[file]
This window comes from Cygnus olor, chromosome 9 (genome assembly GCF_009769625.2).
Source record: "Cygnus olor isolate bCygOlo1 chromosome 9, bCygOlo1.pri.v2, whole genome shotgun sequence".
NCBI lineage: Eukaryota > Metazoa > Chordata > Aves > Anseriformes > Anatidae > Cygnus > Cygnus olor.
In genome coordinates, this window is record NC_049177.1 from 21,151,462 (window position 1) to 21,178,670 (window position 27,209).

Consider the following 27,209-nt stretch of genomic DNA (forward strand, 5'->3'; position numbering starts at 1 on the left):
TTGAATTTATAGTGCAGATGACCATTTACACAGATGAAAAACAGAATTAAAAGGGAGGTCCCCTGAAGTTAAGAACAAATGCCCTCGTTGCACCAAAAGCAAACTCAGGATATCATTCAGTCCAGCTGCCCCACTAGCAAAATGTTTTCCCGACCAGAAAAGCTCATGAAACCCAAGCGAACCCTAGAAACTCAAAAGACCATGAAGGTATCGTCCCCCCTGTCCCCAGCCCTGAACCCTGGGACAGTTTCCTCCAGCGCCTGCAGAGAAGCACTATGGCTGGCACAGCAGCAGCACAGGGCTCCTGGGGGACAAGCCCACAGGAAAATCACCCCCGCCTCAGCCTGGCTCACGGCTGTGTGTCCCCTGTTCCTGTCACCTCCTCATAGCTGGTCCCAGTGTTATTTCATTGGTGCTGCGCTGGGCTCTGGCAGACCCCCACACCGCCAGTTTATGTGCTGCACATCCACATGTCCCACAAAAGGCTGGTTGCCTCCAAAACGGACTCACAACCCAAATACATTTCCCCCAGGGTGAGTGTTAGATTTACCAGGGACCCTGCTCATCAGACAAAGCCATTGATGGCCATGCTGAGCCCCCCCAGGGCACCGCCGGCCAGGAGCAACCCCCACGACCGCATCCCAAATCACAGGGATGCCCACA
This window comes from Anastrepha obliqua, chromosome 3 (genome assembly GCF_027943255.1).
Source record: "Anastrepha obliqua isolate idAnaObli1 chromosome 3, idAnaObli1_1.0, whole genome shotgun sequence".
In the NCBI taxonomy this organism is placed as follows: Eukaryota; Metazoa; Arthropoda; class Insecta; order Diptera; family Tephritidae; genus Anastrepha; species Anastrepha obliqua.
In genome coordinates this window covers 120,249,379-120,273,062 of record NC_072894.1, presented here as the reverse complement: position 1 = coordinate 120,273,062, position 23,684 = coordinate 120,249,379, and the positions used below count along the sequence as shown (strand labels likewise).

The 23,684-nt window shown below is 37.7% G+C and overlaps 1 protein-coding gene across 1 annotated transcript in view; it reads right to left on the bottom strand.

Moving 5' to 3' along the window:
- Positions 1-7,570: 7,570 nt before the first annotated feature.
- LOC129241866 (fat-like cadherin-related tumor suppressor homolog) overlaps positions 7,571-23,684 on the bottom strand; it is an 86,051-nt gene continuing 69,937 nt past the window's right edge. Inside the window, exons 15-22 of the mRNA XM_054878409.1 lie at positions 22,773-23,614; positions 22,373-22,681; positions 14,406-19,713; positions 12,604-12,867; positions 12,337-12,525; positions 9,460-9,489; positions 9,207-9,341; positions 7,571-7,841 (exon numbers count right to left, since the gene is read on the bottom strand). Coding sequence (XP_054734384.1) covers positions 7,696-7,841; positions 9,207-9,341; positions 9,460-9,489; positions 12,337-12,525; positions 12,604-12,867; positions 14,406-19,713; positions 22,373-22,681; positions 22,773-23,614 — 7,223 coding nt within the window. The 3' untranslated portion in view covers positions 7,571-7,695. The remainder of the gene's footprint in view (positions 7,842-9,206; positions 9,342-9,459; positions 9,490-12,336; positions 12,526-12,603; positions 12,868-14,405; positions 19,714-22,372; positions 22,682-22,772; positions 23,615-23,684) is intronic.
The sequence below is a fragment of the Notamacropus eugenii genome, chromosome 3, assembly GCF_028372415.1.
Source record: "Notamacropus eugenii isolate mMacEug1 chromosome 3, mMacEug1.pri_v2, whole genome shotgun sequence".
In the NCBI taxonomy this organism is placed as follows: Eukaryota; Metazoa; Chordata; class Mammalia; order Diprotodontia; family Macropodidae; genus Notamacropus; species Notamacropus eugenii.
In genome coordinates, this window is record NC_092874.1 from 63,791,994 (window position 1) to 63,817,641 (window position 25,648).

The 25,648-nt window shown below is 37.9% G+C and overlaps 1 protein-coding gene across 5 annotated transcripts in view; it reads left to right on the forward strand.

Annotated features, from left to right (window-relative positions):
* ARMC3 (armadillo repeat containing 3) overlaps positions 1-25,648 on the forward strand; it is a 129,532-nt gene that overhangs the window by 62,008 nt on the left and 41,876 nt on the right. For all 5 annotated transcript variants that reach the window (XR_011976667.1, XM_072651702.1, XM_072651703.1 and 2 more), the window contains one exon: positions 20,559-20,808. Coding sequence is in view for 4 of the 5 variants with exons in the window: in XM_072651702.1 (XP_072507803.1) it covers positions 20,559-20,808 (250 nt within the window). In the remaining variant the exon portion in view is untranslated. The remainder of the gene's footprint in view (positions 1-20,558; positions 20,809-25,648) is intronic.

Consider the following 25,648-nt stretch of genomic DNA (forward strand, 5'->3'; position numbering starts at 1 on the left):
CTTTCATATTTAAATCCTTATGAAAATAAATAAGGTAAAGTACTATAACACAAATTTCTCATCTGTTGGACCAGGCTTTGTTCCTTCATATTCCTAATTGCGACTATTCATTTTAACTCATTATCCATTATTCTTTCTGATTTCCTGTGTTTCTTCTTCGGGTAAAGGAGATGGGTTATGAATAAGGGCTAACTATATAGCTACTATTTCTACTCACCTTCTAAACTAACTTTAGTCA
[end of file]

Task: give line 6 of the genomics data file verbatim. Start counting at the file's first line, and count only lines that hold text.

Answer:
TTGAATTTATAGTGCAGATGACCATTTACACAGATGAAAAACAGAATTAAAAGGGAGGTCCCCTGAAGTTAAGAACAAATGCCCTCGTTGCACCAAAAGCAAACTCAGGATATCATTCAGTCCAGCTGCCCCACTAGCAAAATGTTTTCCCGACCAGAAAAGCTCATGAAACCCAAGCGAACCCTAGAAACTCAAAAGACCATGAAGGTATCGTCCCCCCTGTCCCCAGCCCTGAACCCTGGGACAGTTTCCTCCAGCGCCTGCAGAGAAGCACTATGGCTGGCACAGCAGCAGCACAGGGCTCCTGGGGGACAAGCCCACAGGAAAATCACCCCCGCCTCAGCCTGGCTCACGGCTGTGTGTCCCCTGTTCCTGTCACCTCCTCATAGCTGGTCCCAGTGTTATTTCATTGGTGCTGCGCTGGGCTCTGGCAGACCCCCACACCGCCAGTTTATGTGCTGCACATCCACATGTCCCACAAAAGGCTGGTTGCCTCCAAAACGGACTCACAACCCAAATACATTTCCCCCAGGGTGAGTGTTAGATTTACCAGGGACCCTGCTCATCAGACAAAGCCATTGATGGCCATGCTGAGCCCCCCCAGGGCACCGCCGGCCAGGAGCAACCCCCACGACCGCATCCCAAATCACAGGGATGCCCACA